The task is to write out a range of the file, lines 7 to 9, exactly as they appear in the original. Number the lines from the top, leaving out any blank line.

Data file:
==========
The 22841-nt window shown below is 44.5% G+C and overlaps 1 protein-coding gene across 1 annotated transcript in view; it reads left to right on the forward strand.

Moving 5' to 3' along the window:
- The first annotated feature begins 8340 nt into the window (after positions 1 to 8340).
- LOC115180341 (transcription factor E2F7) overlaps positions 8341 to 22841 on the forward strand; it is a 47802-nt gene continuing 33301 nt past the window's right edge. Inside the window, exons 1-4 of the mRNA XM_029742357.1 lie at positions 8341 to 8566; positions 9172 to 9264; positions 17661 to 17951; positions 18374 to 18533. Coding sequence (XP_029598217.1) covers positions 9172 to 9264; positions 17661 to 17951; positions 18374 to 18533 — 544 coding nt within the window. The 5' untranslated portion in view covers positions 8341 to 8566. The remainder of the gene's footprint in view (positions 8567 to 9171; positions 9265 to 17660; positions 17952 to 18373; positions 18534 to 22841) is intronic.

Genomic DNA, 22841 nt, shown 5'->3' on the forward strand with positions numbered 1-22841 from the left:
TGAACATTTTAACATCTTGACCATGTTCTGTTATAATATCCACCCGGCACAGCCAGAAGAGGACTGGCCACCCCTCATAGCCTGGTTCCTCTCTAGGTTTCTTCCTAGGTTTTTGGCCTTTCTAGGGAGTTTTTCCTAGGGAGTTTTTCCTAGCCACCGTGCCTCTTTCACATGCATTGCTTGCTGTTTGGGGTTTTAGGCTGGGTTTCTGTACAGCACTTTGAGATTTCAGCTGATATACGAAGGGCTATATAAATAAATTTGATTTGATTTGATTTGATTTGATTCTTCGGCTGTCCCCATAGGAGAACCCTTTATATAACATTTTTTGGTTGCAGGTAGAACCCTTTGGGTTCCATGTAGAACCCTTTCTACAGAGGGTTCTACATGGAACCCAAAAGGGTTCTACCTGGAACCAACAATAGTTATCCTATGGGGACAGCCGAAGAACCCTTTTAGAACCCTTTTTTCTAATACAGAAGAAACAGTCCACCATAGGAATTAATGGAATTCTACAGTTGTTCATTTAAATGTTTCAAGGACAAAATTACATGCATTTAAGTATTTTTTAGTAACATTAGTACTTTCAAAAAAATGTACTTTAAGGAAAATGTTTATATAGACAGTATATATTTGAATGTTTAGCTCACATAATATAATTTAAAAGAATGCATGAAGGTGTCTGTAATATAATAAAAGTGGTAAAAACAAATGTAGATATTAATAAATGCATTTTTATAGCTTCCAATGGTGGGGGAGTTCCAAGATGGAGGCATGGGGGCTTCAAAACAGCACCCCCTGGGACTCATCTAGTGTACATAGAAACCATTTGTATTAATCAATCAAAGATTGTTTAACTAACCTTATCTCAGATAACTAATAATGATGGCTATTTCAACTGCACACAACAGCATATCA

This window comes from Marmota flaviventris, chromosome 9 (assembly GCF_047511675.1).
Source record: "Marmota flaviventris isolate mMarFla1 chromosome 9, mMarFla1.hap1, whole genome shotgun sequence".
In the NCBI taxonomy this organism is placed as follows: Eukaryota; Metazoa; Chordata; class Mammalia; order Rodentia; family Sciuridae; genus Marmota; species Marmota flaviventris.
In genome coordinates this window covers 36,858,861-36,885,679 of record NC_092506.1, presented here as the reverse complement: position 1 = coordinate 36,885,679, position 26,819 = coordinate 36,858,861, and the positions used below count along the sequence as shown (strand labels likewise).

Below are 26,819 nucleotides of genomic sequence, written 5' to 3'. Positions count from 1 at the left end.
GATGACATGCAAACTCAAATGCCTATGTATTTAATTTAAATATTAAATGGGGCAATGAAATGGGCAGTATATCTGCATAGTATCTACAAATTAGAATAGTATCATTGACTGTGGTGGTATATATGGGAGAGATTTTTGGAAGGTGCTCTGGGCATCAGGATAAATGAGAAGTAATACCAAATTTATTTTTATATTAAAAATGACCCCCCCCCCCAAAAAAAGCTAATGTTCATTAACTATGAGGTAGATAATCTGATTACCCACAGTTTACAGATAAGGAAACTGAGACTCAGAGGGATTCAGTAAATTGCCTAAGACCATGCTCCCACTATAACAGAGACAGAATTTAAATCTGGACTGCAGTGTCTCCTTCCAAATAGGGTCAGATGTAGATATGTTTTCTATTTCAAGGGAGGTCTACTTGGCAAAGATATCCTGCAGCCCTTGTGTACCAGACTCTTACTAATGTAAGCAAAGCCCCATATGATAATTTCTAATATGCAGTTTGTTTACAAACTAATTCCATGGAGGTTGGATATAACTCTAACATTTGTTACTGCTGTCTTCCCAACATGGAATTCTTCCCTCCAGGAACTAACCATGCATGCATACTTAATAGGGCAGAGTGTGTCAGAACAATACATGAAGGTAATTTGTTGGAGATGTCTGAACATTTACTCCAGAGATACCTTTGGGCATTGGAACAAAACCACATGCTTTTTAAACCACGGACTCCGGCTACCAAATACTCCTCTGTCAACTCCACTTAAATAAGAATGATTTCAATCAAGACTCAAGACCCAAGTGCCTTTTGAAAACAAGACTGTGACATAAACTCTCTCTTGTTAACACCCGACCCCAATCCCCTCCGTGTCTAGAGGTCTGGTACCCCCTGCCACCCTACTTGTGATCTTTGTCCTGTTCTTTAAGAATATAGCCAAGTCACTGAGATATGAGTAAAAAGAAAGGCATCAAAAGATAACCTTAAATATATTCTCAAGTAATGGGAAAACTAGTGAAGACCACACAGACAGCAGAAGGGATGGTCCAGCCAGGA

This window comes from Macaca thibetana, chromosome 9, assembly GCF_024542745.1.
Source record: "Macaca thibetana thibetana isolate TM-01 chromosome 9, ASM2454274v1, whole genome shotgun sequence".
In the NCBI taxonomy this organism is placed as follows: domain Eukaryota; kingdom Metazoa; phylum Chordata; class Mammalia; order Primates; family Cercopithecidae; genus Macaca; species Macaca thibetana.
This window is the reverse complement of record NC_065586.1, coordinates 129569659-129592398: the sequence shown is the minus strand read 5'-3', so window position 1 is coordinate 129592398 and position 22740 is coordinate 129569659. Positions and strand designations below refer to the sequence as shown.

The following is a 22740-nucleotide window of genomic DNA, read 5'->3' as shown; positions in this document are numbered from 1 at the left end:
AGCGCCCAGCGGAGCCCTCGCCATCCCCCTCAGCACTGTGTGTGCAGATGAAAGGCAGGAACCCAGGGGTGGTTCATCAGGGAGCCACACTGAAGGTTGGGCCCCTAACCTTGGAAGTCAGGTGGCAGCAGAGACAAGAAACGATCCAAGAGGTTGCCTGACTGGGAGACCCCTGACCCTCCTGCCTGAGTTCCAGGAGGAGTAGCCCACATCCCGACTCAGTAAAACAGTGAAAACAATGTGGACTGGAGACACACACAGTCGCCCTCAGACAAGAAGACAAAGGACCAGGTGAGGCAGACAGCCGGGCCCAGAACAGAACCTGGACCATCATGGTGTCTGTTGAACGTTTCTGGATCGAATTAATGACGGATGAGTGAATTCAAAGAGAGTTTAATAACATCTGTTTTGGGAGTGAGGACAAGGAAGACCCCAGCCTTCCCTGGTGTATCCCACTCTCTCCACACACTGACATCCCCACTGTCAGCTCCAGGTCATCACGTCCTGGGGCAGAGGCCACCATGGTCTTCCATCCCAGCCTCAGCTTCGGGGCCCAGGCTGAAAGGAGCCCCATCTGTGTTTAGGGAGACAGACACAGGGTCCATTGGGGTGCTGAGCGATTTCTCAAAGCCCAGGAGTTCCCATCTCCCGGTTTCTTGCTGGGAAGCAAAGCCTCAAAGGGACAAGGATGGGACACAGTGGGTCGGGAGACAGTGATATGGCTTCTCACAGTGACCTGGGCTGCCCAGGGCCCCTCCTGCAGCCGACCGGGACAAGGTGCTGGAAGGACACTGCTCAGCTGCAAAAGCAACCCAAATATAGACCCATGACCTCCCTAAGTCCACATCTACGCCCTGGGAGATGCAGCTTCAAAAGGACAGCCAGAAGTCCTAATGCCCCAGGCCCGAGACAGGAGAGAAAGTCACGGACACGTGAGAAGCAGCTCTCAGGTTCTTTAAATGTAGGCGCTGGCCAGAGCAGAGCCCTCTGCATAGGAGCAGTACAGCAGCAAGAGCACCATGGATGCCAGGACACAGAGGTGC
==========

This window comes from Marmota flaviventris, chromosome 9 (assembly GCF_047511675.1).
Source record: "Marmota flaviventris isolate mMarFla1 chromosome 9, mMarFla1.hap1, whole genome shotgun sequence".
In the NCBI taxonomy this organism is placed as follows: Eukaryota; Metazoa; Chordata; class Mammalia; order Rodentia; family Sciuridae; genus Marmota; species Marmota flaviventris.